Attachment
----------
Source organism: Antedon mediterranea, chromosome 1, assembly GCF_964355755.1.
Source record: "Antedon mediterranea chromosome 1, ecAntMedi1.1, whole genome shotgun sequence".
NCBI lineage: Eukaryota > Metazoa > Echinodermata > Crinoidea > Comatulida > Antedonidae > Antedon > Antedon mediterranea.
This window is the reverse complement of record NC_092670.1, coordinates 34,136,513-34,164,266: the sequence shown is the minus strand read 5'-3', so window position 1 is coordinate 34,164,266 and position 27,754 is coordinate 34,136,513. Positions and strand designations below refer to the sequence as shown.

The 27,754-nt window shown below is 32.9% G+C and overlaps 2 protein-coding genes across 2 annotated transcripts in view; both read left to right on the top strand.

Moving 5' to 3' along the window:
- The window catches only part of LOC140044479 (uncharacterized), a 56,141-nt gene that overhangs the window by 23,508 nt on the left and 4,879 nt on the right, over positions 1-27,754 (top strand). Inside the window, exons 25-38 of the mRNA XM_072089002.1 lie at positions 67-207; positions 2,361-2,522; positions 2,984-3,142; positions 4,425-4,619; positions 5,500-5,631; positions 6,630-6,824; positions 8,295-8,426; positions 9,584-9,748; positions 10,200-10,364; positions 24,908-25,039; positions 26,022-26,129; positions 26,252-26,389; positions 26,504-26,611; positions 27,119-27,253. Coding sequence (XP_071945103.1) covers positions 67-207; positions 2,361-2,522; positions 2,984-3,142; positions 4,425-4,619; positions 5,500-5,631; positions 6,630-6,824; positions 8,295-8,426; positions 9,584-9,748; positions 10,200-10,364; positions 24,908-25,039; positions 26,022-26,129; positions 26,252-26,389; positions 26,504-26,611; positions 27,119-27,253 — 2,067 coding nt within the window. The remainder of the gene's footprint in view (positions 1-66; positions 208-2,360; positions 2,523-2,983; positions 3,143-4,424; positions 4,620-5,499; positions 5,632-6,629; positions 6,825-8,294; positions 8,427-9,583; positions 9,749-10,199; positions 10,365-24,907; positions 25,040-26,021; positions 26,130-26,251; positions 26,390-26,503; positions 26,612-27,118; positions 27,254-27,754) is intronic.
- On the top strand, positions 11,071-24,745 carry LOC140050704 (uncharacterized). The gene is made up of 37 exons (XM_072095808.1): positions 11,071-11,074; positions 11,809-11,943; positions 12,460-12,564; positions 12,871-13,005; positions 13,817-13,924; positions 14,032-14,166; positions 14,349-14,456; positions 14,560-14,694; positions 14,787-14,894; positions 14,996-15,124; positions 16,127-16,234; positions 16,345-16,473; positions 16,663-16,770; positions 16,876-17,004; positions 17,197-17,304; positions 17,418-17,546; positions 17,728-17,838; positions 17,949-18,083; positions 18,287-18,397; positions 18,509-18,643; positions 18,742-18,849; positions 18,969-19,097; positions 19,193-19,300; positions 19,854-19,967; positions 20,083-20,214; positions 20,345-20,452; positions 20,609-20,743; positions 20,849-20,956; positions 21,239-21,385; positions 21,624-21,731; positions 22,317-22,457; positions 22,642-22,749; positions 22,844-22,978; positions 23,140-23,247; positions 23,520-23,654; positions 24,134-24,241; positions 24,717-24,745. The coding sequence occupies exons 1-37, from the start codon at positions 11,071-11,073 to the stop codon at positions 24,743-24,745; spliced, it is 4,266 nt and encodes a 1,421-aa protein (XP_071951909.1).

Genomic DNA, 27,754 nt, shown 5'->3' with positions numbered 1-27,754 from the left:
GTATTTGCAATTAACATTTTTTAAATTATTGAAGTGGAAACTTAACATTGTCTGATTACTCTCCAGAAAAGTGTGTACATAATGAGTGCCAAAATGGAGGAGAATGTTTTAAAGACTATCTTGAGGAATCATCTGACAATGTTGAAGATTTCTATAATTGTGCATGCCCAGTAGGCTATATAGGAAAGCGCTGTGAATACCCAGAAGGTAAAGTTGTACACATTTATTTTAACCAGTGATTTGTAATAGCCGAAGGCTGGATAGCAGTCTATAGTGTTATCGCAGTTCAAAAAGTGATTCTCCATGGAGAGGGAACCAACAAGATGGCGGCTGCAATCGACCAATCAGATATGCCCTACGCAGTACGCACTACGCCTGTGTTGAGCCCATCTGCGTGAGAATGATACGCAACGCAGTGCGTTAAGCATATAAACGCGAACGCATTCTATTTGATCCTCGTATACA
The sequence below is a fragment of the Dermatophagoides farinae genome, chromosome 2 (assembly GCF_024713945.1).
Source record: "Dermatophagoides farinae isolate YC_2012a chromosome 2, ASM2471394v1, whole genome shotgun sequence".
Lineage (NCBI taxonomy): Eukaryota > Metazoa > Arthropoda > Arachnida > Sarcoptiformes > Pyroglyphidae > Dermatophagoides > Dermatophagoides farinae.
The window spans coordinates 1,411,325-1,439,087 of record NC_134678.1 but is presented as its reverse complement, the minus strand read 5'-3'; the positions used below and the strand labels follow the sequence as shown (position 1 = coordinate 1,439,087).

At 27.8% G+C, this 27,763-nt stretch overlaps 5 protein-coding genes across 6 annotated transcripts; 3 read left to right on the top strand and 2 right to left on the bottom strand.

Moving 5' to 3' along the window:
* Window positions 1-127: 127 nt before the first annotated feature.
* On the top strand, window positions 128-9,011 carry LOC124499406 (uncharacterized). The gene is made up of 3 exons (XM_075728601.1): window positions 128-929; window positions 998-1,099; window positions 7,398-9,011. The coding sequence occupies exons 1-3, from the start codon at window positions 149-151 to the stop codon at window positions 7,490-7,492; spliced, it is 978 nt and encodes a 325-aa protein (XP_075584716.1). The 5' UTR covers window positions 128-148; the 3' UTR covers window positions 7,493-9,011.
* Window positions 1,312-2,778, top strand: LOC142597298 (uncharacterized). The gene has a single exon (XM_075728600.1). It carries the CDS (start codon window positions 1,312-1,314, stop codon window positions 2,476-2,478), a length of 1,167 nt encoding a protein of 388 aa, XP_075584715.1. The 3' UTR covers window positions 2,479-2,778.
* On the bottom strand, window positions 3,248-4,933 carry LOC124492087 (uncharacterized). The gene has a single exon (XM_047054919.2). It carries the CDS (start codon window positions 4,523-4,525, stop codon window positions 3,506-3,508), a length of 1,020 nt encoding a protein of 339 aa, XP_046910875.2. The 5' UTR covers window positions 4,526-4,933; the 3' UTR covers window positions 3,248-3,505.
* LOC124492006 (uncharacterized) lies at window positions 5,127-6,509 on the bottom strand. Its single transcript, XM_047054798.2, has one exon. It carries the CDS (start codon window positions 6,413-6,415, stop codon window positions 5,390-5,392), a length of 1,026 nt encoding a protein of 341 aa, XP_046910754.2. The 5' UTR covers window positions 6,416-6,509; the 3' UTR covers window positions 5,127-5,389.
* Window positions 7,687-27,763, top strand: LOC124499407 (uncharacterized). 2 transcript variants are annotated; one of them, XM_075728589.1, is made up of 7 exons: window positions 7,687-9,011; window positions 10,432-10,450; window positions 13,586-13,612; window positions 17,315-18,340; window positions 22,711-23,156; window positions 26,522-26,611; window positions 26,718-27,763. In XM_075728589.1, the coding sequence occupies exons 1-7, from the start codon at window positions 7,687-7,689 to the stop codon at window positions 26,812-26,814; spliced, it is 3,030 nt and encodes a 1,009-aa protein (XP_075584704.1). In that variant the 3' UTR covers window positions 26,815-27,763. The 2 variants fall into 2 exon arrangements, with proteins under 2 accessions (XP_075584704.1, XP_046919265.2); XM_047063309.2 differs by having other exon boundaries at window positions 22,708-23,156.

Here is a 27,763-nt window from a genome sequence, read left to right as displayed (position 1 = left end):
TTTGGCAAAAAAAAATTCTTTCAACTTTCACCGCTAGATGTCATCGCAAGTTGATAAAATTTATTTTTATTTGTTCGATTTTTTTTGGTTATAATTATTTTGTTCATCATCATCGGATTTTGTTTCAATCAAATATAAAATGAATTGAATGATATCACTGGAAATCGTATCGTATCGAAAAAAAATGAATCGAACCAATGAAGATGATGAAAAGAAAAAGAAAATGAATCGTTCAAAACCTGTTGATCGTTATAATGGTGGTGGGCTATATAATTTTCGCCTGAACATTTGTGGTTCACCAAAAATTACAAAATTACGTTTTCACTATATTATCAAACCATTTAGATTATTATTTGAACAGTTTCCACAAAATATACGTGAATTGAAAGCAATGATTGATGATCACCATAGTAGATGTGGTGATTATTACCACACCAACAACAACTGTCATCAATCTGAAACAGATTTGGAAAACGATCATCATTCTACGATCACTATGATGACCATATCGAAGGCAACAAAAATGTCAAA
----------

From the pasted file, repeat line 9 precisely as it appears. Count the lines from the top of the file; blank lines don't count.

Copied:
Genomic DNA, 27,754 nt, shown 5'->3' with positions numbered 1-27,754 from the left: